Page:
A new proposal being considered by the St. Paul City Council would outlaw non-biodegradable takeout containers in city restaurants by 2021.
According to The Pioneer Press, the proposal was conceived by council member Mitra Nelson, who lamented the fact that “restaurants are putting a lot of packaging out there that isn’t compostable, isn’t recyclable, and it’s filling up our landfills.”
The idea was first brought to the St. Paul City Council in 2017, but was tabled for future consideration. This time around, Nelson and her colleague Jane Prince plan to coordinate two years of outreach to small businesses to help implement the ban. Some ideas being considered include group purchasing of biodegradable containers, and grants provided through Ramsey County and Washington County to help businesses pay for the containers.
But Liz Rammer, president and CEO of Hospitality Minnesota and the Minnesota Restaurant Association, opposes the idea.
“We have concerns that the city of St. Paul has not addressed the significant cost increases that will impact small businesses through such a ban,” she said.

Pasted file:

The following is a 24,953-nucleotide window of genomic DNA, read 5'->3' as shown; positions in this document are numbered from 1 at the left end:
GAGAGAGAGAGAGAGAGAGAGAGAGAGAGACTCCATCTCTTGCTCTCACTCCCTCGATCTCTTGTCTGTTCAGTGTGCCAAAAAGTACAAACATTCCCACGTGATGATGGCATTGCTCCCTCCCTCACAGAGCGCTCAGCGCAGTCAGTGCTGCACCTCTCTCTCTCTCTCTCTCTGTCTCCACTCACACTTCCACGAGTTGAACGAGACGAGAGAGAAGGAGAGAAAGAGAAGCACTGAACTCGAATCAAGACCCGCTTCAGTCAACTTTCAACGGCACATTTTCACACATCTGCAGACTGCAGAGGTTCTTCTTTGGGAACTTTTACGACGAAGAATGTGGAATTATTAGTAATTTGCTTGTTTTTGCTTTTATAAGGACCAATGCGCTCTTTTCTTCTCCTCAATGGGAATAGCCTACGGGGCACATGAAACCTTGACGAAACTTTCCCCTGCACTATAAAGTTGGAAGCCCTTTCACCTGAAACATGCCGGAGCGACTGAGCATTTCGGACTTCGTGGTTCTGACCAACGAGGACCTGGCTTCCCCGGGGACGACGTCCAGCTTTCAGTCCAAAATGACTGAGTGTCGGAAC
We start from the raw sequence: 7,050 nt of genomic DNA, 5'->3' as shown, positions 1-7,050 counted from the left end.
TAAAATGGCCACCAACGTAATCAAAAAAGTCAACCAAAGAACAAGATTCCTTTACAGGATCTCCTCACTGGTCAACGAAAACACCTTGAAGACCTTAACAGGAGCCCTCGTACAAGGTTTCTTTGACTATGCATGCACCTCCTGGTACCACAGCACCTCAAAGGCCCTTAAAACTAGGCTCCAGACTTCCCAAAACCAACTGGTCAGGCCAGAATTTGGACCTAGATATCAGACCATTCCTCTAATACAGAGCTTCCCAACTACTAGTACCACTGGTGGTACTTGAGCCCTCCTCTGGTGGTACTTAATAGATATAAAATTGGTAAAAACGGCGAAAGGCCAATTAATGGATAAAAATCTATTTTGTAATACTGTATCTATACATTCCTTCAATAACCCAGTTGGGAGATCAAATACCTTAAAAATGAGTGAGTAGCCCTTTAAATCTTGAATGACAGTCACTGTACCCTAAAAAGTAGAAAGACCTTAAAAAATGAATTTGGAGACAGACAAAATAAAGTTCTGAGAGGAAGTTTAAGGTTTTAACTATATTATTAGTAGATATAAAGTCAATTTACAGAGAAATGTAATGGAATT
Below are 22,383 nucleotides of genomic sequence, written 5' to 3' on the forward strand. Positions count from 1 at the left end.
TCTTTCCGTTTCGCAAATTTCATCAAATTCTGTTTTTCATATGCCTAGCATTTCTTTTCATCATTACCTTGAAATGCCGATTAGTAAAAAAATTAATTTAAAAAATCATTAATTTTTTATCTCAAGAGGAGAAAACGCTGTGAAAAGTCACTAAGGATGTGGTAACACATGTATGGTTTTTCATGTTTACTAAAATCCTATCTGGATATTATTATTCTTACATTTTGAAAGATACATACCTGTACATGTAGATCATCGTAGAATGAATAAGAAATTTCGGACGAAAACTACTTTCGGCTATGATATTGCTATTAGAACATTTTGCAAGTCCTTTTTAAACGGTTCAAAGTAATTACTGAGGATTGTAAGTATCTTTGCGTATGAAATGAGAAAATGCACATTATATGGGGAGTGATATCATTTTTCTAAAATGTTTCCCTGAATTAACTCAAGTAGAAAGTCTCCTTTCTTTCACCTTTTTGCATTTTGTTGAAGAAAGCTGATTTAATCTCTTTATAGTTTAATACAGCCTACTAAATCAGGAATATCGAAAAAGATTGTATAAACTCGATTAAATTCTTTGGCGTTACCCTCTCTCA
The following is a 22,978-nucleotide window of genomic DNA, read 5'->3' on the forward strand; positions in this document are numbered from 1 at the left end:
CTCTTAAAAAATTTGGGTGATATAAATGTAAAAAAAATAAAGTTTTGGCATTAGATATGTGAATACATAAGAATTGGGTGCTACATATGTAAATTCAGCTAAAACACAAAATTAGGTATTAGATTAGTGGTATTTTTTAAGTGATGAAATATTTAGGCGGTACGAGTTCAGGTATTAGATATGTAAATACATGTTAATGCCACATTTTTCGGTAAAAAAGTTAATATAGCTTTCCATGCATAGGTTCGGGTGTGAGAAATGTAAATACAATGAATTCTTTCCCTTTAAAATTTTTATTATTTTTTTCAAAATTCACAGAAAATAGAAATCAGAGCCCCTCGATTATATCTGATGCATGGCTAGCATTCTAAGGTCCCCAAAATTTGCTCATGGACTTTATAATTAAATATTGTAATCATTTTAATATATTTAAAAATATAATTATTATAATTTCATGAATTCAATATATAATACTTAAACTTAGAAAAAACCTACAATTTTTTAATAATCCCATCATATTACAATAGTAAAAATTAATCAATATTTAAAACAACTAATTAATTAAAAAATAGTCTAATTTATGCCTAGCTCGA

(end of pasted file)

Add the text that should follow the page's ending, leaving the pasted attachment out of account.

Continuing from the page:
As The Pioneer Press’ Fred Melo notes, the ban would be the latest in a number of ordinances affecting small businesses in the city, including: a $15 minimum wage, paid sick leave, and no flavored tobacco.
Additionally, as The Minnesota Sun first reported, a DFL-backed bill currently making its ways through the State Senate would make the distribution of “single-use plastic straws” by restaurants a “petty misdemeanor.”
“A restaurant must not provide a single-use plastic straw to a customer unless the customer requests a straw or selects a straw from a self-service dispenser,” that bill states, and suggests alternatives like straws made from “paper, sugar cane, or bamboo.”
The St. Paul City Council’s ordinance against non-biodegradable containers would go into effect January 1, 2021, if passed, but could include exceptions for cups and lids used for hot beverages.
“My staff has gone out to Hmong Marketplace, and a lot of businesses have already made the transition,” Nelson said. “A lot of the restaurants are already there. I feel optimistic for it. We’re working to make sure people have what they need to transition.”
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